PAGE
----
A woman who spent more than £16m at Harrods has lost her Supreme Court bid to overturn the UK’s first unexplained wealth orders (UWO).
Zamira Hajiyeva, wife of jailed Azerbaijani banker Jahangir Hajiyev, could lose her Knightsbridge home if she cannot explain where the £11.5m came from to pay for the property.
Mrs Hajiyeva had been fighting two UWOs brought against her by the National Crime Agency (NCA).
She went to the country’s highest court after her applications to the Court of Appeal and the High Court were rejected.
Mrs Hajiyeva will now be required to provide information about the source of the money used to buy the central London house in 2009.
This property was brought by a company incorporated in the British Virgin Islands.
The second order relates to the purchase of a golf club in Berkshire – and the combined value of the two assets is more than £22m.
In 2018, Mrs Hajiyeva became the first person to be subject to a UWO, just weeks after the power was brought in under so-called “McMafia” laws.
They allow a person’s assets to be seized if the owner is from outside the European Economic Area and is in a position that makes them liable to bribery or corruption – and cannot explain the source of their wealth.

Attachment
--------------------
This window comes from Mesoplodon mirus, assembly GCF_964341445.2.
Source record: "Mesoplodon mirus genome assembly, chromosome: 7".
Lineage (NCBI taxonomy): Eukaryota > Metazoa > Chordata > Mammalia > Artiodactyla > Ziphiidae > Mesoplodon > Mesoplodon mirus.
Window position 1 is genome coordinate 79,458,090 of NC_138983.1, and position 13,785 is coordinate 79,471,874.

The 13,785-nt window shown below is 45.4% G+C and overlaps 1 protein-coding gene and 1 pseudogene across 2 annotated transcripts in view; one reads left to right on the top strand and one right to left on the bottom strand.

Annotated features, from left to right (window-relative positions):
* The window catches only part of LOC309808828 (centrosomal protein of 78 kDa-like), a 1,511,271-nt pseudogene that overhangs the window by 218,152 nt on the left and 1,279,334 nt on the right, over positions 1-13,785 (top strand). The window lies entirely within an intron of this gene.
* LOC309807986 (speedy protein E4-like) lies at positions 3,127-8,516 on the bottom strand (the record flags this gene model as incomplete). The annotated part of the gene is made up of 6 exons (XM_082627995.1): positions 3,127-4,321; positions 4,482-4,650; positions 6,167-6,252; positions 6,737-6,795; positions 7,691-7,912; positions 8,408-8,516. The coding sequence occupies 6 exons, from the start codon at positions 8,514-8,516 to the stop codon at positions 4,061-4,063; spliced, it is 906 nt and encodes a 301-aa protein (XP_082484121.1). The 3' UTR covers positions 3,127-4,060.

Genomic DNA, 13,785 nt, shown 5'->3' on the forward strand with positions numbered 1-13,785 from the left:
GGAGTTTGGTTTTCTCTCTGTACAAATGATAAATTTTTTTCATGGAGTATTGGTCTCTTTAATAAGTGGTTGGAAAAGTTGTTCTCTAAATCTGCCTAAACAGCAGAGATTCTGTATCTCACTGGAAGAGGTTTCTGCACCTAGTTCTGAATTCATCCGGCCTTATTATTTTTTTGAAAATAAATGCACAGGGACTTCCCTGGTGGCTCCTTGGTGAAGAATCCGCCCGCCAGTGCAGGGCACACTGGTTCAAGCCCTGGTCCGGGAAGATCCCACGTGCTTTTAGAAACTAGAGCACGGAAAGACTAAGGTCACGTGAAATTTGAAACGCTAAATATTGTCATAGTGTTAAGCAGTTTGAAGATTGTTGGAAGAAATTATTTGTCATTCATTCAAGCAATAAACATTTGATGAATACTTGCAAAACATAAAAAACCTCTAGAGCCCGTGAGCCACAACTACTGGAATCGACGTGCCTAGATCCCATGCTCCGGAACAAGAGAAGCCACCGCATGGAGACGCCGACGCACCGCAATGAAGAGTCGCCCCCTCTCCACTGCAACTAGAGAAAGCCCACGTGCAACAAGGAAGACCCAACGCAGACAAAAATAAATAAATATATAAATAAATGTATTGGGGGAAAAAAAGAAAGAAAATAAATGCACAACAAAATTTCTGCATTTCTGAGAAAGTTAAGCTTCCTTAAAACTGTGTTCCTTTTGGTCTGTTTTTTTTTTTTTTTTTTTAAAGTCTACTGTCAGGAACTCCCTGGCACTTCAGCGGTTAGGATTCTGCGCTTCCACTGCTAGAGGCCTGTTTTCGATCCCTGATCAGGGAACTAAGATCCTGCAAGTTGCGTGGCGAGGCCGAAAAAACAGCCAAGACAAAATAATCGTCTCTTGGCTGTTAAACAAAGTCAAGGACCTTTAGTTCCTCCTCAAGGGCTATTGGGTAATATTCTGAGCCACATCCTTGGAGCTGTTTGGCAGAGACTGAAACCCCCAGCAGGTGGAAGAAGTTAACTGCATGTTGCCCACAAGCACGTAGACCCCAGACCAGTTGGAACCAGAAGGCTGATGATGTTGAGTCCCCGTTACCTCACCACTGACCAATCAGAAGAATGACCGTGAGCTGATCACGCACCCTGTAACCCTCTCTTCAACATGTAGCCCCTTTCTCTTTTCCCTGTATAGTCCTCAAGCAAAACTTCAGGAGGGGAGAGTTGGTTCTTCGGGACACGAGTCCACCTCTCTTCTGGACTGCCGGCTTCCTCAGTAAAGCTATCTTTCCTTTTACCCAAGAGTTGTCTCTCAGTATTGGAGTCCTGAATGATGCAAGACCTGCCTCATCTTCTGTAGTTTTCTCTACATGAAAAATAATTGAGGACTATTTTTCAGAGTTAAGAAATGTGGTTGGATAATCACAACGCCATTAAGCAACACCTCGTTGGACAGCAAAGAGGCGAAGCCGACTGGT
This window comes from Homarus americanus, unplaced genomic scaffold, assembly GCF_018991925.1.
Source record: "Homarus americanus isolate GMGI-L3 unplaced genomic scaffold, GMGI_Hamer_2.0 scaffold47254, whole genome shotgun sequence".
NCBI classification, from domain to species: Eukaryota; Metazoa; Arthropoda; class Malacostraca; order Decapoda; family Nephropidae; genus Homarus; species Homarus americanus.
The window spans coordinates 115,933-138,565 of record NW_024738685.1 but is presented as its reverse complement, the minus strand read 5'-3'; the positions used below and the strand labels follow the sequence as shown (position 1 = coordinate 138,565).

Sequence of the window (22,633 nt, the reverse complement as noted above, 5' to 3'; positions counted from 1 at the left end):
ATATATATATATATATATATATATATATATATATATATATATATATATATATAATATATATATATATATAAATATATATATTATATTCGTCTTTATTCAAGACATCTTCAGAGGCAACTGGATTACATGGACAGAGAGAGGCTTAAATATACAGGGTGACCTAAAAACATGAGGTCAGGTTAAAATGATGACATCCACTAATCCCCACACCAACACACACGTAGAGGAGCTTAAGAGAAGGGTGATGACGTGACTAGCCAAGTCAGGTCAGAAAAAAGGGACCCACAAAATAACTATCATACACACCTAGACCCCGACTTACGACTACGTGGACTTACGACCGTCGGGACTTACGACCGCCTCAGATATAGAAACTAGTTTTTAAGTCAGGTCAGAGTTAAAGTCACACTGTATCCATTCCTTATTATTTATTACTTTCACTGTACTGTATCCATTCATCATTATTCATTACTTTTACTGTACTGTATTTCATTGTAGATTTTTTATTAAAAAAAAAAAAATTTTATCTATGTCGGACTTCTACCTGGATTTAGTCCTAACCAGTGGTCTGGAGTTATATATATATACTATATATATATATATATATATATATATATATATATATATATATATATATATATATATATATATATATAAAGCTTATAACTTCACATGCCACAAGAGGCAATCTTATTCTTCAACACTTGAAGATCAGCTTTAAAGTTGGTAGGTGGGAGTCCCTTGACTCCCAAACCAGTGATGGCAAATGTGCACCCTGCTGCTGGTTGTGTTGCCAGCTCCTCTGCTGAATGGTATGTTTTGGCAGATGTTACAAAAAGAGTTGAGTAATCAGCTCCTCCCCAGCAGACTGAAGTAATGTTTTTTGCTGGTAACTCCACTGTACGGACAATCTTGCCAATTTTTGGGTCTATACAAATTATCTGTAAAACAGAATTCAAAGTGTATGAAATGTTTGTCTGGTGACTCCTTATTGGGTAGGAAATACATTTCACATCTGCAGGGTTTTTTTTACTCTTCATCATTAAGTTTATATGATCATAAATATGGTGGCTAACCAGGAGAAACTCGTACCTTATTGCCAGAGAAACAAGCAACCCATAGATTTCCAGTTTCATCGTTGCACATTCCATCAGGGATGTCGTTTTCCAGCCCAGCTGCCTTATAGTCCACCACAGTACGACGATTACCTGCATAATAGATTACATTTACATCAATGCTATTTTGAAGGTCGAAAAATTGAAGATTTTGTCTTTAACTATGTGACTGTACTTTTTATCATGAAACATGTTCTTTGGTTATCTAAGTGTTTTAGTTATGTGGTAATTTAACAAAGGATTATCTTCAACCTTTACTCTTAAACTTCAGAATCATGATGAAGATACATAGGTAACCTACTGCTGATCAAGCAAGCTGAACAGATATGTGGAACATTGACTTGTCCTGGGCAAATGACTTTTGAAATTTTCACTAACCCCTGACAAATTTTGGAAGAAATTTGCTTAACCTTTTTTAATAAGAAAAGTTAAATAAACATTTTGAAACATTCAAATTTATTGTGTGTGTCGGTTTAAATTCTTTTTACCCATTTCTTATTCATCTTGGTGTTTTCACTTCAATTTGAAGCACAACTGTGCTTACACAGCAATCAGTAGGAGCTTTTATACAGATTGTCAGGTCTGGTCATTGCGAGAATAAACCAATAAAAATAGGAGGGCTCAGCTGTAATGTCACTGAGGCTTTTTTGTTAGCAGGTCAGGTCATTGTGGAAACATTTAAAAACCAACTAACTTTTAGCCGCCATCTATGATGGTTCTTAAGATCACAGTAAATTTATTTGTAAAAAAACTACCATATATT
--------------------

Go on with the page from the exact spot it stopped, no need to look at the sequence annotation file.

Court documents previously revealed how Mrs Hajiyeva had spent £16m in Harrods in a decade, including £600,000 in a single day.
In 2019, she fought off an attempt to extradite her to Azerbaijan to face fraud and embezzlement charges on the grounds that she would not get a fair trial.
Her husband, once chairman of the state-controlled International Bank of Azerbaijan, is in prison in the country on the same charges.
Graeme Biggar, director general of the National Economic Crime Centre at the NCA, said Mrs Hajiyeva was now out of legal options.
“This is a significant result which is important in establishing unexplained wealth orders as a powerful tool for financial investigations,” he said.
“This was the first UWO secured and the NCA has been determined throughout the many legal challenges faced over the last two years.
“This case will set a helpful precedent for future UWO cases. There are no further routes for Mrs Hajiyeva to appeal against the order.
“She will now be required to provide the NCA with the information we are seeking in connection with these assets.”
Source: Read Full Article